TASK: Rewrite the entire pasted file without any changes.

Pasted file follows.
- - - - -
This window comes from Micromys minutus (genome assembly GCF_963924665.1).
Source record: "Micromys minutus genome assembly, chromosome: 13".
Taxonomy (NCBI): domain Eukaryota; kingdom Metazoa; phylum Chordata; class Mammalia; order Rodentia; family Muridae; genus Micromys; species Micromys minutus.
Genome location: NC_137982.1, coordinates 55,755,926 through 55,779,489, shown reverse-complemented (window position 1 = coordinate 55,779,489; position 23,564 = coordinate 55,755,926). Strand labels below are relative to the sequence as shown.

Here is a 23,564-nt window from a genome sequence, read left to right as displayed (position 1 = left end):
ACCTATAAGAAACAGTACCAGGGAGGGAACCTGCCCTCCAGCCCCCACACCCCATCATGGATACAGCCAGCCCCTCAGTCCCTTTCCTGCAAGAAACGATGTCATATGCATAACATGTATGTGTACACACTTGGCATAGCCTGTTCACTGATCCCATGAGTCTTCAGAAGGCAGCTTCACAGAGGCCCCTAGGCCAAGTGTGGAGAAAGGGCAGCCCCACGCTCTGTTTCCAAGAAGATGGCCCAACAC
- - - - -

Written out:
This window comes from Micromys minutus (genome assembly GCF_963924665.1).
Source record: "Micromys minutus genome assembly, chromosome: 13".
Taxonomy (NCBI): domain Eukaryota; kingdom Metazoa; phylum Chordata; class Mammalia; order Rodentia; family Muridae; genus Micromys; species Micromys minutus.
Genome location: NC_137982.1, coordinates 55,755,926 through 55,779,489, shown reverse-complemented (window position 1 = coordinate 55,779,489; position 23,564 = coordinate 55,755,926). Strand labels below are relative to the sequence as shown.

Here is a 23,564-nt window from a genome sequence, read left to right as displayed (position 1 = left end):
ACCTATAAGAAACAGTACCAGGGAGGGAACCTGCCCTCCAGCCCCCACACCCCATCATGGATACAGCCAGCCCCTCAGTCCCTTTCCTGCAAGAAACGATGTCATATGCATAACATGTATGTGTACACACTTGGCATAGCCTGTTCACTGATCCCATGAGTCTTCAGAAGGCAGCTTCACAGAGGCCCCTAGGCCAAGTGTGGAGAAAGGGCAGCCCCACGCTCTGTTTCCAAGAAGATGGCCCAACAC